Austin police body cam rollout put on hold by judge

Body worn camera (Courtesy: Utility Associates)
Bodyworn camera (Courtesy: Utility Associates)

AUSTIN (KXAN) — A District Court judge has placed an injunction on the city of Austin’s plan to roll out body-worn cameras furnished by TASER International after a competitor sued earlier this month. A hearing to debate the disagreement is set for Aug. 2 and 3, the attorney for Utility Associates Pete Barlow tells KXAN.

Austin police have been training on the new TASER Axon-style cameras ahead of a general roll out for downtown officers set for Sept. 30, police sources say.

In her order dated July 14 and set to expire Aug. 4, Judge Gisela Triana ruled APD should do “nothing in furtherance” of the contract City Council approved in early July after months of debate over cost and the department’s video release and privacy policies. It’s not clear if APD will stop the training.

TASER’s five-year bid came in at $12 million, $3 million more than Utility’s bid for its Bodyworn product.

In a July 8 letter to the Austin city manager and mayor, giving notice of the intent to sue Utility’s attorneys contended the city of Austin did not require the winning bidder, TASER International, to comply with the city’s published Request For Proposals nor did it comply with its own Solicitation instructions.

We reached out to the city for reaction to the injunction. “We are complying with this temporary ruling while the case works its way through the process,” wrote a city spokesperson.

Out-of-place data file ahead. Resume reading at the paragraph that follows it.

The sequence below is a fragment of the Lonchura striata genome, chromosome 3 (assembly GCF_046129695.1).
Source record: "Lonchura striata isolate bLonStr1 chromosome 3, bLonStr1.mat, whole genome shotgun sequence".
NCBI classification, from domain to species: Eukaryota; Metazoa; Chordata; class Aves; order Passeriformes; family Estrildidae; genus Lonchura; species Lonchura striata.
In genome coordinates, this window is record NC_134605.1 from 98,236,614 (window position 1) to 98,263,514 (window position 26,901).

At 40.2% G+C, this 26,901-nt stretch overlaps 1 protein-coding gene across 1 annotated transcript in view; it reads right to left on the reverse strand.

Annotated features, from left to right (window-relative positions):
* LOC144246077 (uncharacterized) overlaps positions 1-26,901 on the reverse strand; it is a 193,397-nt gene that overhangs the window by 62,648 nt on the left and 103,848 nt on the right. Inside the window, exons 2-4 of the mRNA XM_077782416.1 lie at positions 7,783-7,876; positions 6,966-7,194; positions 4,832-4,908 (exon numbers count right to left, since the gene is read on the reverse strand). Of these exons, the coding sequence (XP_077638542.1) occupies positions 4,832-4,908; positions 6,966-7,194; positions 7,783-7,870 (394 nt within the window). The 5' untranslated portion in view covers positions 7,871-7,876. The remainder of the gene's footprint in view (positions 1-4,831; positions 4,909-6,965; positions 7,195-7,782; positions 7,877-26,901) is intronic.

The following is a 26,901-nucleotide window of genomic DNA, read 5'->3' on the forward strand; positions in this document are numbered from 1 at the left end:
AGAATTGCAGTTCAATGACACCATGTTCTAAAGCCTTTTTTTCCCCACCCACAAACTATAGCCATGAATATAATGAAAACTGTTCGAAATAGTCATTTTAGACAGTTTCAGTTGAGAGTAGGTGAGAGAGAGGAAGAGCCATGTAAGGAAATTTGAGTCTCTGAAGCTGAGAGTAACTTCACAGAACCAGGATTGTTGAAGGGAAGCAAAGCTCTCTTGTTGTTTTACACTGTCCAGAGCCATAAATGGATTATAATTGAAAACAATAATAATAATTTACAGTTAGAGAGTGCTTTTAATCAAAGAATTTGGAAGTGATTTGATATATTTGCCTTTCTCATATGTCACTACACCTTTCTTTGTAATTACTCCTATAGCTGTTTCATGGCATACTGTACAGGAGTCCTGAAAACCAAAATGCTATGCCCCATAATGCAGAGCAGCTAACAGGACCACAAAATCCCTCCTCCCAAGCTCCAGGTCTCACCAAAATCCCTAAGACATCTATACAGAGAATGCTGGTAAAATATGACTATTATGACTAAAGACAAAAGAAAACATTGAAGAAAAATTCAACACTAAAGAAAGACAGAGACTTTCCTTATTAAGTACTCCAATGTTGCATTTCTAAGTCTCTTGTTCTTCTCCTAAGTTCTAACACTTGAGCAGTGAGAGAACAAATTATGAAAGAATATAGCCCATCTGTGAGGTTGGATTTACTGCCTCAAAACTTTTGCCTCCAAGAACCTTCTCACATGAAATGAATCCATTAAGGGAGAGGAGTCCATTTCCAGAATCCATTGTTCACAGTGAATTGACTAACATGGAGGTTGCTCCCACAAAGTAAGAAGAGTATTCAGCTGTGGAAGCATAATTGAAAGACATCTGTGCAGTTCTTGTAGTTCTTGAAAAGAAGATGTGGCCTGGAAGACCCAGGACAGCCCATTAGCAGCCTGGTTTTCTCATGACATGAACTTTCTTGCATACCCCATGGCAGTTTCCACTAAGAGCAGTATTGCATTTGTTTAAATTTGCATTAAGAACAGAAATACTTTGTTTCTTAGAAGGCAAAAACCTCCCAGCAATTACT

In a response to KXAN Monday, Utility CEO Ted Davis wrote, “We expect based on the evidence that we have in hand today that the TRO (Temporary Restraining Order) will remain until the case is brought to full trial.”

“Utility has documents that confirm our protest assertions, confirming the city of Austin was fully aware that Taser International failed to meet seven of the RFP Mandatory requirements. Our protest should have been granted and not denied,” Davis wrote in an email, not specifying which seven requirements.

The suit and injunction did not come without effort. On May 27, Utility filed a protest of its failed bid. The city denied the protest June 8. Utility then filed a Motion for Rehearing on July 5 and a second protest the same day, according to the attorney letter.

A portion of the APD cost for the cameras is expected to be offset by a Governor’s Grant worth $750,000. In response to KXAN’s query, John Wittman a spokesperson in the Governor’s Office, said, “This will not affect their grant, however, we do fully expect them to use appropriate procurement practices.”

Utility also takes issue with APD’s plan to buy an iPhone for each officer to use in conjunction with the TASER Axon cameras. APD executives have said the plan to buy the smart phones preceded the body camera RFP. Both items appeared side-by-side on agendas for council to approve. The iPhone cost this year will come from the IT Department’s budget, and not from APD’s, city records show with the five-year cost at $5 million.

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